Why You Need Carbohydrates

I went to visit with a friend of mine last night who I haven’t seen in a couple of months. As soon as I walked in the door she gasped and told me how good I looked. I was surprised by her reaction and it felt really good to know that maybe my weight loss is showing. I have, after all, lost over 22 pounds since I saw her last.

As we visited she drilled me about the diet I’m on and what I’m doing to lose weight. As I tell everyone who asks, losing weight is not rocket science, it just takes determination and dedication to eat healthier and get more exercise. The diet program I follow is self-structured. I try to keep my diet as balanced as possible, with lots of vegetables and fruits and a moderate amount of lean meats. The one food group I really try to limit is the amount of carbohydrates I eat. I am by no means following an Atkins diet, but I do limit my carbs. Foods such as pastas, potatoes and white sugar I have completely eliminated from my diet.

Although limiting carbohydrates in your diet is a good idea if you are trying to lose weight, eliminating them completely can harm your health.

Although limiting carbohydrates in your diet is a good idea if you are trying to lose weight, extreme low-carb diets can harm your health.

I am a firm believer that if you are going to find a diet that you can stick with for years to come, it is going to have to be nutritionally balanced and not too restrictive. Some programs out there are extreme low-carb, and for me that would be an impossible diet to follow. Not only that, but I have found that eating a limited amount of carbohydrates in the form of whole grains, fruits and vegetables gives me more energy, especially for exercise.

I think that many people who are dieting are concerned about eating carbohydrates. Although it is important to limit your consumption of these foods, eating some carbohydrates can actually help you burn more energy while you exercise (see Carbohydrates Help Burn Fats). So to clear up some confusion, lets explore why you need carbohydrates in your diet.

Carbohydrates, or “carbs” are types of starches and sugars, which are responsible for production of energy in the human body. Sugars are known as simple carbohydrates because they are easily digested and used for energy. Examples of these include cookies, candy and other sugar-based foods. Most fruits are also a good source of simple carbohydrates. Starches are referred to as complex carbohydrates because they take longer to be broken down and absorbed during digestion. They include whole grains, rice, pasta, potatoes and bread. To produce energy for immediate use, the body takes in these carbohydrates and through a chemical process, turns them into glucose. This glucose is transported in the blood vessels to cells in the body where it is used for energy. This energy is then able to power all activities of the body.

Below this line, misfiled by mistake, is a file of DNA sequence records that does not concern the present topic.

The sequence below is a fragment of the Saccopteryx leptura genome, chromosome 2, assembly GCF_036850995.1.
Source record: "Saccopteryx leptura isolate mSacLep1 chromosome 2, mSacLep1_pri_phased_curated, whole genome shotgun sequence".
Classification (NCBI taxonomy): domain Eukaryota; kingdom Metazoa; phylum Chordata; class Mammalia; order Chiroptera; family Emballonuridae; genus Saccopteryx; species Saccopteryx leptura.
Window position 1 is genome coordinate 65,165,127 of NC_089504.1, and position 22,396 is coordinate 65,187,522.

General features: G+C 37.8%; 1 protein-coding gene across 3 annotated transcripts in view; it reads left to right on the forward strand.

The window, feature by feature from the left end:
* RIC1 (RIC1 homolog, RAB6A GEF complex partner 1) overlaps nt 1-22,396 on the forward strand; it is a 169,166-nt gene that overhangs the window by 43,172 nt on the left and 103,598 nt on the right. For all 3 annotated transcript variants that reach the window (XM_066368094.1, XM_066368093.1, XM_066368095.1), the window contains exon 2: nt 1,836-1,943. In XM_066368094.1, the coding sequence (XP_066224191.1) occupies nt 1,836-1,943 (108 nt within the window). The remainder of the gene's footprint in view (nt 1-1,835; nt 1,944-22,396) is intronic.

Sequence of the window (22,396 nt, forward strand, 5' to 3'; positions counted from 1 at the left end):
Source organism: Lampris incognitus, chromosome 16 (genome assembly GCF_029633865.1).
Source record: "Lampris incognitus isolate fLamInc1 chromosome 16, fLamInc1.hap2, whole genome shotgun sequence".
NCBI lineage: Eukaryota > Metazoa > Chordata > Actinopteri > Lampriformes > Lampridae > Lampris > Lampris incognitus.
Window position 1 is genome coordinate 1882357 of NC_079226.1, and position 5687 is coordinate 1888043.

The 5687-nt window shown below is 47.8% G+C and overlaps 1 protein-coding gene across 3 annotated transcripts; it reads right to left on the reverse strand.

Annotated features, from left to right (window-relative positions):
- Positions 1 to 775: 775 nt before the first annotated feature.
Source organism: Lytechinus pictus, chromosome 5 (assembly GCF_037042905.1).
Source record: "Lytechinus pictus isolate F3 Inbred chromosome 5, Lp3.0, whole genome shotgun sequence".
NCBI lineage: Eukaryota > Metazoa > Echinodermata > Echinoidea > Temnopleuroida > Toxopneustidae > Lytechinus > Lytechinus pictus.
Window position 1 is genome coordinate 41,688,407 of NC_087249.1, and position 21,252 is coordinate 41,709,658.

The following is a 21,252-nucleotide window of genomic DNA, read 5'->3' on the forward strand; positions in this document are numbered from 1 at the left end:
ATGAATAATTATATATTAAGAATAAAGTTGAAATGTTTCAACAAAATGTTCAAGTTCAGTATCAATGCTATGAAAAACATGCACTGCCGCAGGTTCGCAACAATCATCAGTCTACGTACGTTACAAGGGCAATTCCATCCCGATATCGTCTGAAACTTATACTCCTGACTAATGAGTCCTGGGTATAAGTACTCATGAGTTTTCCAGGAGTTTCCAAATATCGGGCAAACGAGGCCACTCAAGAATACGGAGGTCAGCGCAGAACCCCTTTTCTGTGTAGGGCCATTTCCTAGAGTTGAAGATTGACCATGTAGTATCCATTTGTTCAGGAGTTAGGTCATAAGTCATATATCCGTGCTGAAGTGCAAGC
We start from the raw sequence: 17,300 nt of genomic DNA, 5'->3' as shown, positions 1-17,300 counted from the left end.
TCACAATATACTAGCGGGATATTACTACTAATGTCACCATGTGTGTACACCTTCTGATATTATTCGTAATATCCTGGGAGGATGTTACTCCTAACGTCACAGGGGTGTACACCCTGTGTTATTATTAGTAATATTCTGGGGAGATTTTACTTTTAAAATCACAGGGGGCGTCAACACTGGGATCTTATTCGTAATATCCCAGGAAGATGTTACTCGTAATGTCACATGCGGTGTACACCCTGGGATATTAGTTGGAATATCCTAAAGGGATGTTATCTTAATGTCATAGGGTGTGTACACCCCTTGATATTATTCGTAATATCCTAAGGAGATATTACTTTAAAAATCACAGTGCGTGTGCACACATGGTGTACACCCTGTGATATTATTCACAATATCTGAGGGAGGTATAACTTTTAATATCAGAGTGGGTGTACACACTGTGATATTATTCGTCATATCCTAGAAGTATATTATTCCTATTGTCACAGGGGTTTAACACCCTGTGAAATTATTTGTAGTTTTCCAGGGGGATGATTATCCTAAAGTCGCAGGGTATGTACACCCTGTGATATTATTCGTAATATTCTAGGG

Since not all the energy in form of glucose can be used at once, the cells are able to save it for later use. The liver and muscles store the glucose in form of a substance known as glycogen. When the liver and muscles cannot accommodate all the excess glycogen, then it is distributed around the body and stored as fat. Glycogen and body fat can be utilized later as a source of quick energy when required.

Scientific studies show that a human adult’s diet should consist of up to 40% carbohydrates though this figure has not been officially established. What is evident though, is that the body requires a given amount of carbohydrates to function at optimal level. The absence of carbohydrates in one’s diet may result in certain symptoms such as tiredness, poor mental functions and muscle cramping. Some of these signs are apparent during prolonged periods without food as well as after an intense physical workout.

Several reports have publicized the ‘low carb’ diet as the healthiest but when overdone, this kind of diet may be unhealthy and dangerous to the user’s well being. Low carbohydrates should not mean no carbohydrates, so whichever diet one decides on, it is necessary to eat the required amount of carbohydrates to keep the body adequately energized. Certain carbohydrates greatly improve the process of digestion by producing healthy nutrients required in the gut and aid the movement and breaking down of food. Carbohydrates further improve calcium levels in the body by promoting calcium absorption during digestion.

An innovative method of building reserves of energy using carbohydrates is currently popular with sports personalities and those involved in endurance training. The technique known as carbo-loading involves total depletion of glycogen reserves in the body immediately followed by consumption of a large portion of carbohydrates. According to this concept, the body is expected to build up an increased capacity to store energy. This stored energy can then be utilized fully during sporting activity. This method is reported to greatly increase performance and endurance of athletes. However, carbo-loading should only be carried out under the guidance of a qualified nutritionist. Carbohydrates are essential and are a required source of fuel for the body.

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